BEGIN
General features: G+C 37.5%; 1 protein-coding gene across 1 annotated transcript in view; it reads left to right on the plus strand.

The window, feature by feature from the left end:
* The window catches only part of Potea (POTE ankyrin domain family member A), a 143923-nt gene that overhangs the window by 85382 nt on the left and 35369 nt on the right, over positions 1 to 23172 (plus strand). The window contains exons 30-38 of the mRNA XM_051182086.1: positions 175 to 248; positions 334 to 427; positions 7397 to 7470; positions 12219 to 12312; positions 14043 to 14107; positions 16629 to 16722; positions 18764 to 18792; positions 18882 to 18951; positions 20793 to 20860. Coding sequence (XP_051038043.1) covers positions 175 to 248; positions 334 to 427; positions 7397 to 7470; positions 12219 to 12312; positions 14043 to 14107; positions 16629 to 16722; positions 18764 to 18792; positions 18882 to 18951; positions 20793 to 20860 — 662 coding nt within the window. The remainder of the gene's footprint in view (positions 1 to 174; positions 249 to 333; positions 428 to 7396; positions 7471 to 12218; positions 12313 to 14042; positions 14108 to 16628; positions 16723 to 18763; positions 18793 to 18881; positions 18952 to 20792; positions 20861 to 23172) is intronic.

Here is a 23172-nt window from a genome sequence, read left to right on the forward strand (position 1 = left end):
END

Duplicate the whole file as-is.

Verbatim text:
General features: G+C 37.5%; 1 protein-coding gene across 1 annotated transcript in view; it reads left to right on the plus strand.

The window, feature by feature from the left end:
* The window catches only part of Potea (POTE ankyrin domain family member A), a 143923-nt gene that overhangs the window by 85382 nt on the left and 35369 nt on the right, over positions 1 to 23172 (plus strand). The window contains exons 30-38 of the mRNA XM_051182086.1: positions 175 to 248; positions 334 to 427; positions 7397 to 7470; positions 12219 to 12312; positions 14043 to 14107; positions 16629 to 16722; positions 18764 to 18792; positions 18882 to 18951; positions 20793 to 20860. Coding sequence (XP_051038043.1) covers positions 175 to 248; positions 334 to 427; positions 7397 to 7470; positions 12219 to 12312; positions 14043 to 14107; positions 16629 to 16722; positions 18764 to 18792; positions 18882 to 18951; positions 20793 to 20860 — 662 coding nt within the window. The remainder of the gene's footprint in view (positions 1 to 174; positions 249 to 333; positions 428 to 7396; positions 7471 to 12218; positions 12313 to 14042; positions 14108 to 16628; positions 16723 to 18763; positions 18793 to 18881; positions 18952 to 20792; positions 20861 to 23172) is intronic.

Here is a 23172-nt window from a genome sequence, read left to right on the forward strand (position 1 = left end):